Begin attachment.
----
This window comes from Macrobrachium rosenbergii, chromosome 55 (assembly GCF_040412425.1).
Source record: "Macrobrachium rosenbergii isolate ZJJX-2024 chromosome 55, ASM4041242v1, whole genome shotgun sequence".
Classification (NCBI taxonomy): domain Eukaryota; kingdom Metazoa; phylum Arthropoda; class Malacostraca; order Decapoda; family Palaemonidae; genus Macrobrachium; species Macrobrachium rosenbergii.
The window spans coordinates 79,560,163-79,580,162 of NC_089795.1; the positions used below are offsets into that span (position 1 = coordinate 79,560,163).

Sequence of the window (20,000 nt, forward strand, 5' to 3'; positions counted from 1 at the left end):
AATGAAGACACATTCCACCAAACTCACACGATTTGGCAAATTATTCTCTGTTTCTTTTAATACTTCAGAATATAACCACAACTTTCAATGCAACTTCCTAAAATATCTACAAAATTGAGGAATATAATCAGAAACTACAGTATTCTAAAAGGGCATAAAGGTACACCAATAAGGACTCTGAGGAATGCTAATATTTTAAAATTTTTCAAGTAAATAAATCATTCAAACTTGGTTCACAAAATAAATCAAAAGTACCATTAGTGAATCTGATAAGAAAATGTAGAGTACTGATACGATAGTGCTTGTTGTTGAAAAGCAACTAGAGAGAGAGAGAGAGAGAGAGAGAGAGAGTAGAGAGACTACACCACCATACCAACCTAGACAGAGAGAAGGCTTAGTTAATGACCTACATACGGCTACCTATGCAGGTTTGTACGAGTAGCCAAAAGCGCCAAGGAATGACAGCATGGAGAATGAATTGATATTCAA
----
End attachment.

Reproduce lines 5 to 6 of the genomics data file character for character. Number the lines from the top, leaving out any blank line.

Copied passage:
Sequence of the window (20,000 nt, forward strand, 5' to 3'; positions counted from 1 at the left end):
AATGAAGACACATTCCACCAAACTCACACGATTTGGCAAATTATTCTCTGTTTCTTTTAATACTTCAGAATATAACCACAACTTTCAATGCAACTTCCTAAAATATCTACAAAATTGAGGAATATAATCAGAAACTACAGTATTCTAAAAGGGCATAAAGGTACACCAATAAGGACTCTGAGGAATGCTAATATTTTAAAATTTTTCAAGTAAATAAATCATTCAAACTTGGTTCACAAAATAAATCAAAAGTACCATTAGTGAATCTGATAAGAAAATGTAGAGTACTGATACGATAGTGCTTGTTGTTGAAAAGCAACTAGAGAGAGAGAGAGAGAGAGAGAGAGAGAGTAGAGAGACTACACCACCATACCAACCTAGACAGAGAGAAGGCTTAGTTAATGACCTACATACGGCTACCTATGCAGGTTTGTACGAGTAGCCAAAAGCGCCAAGGAATGACAGCATGGAGAATGAATTGATATTCAA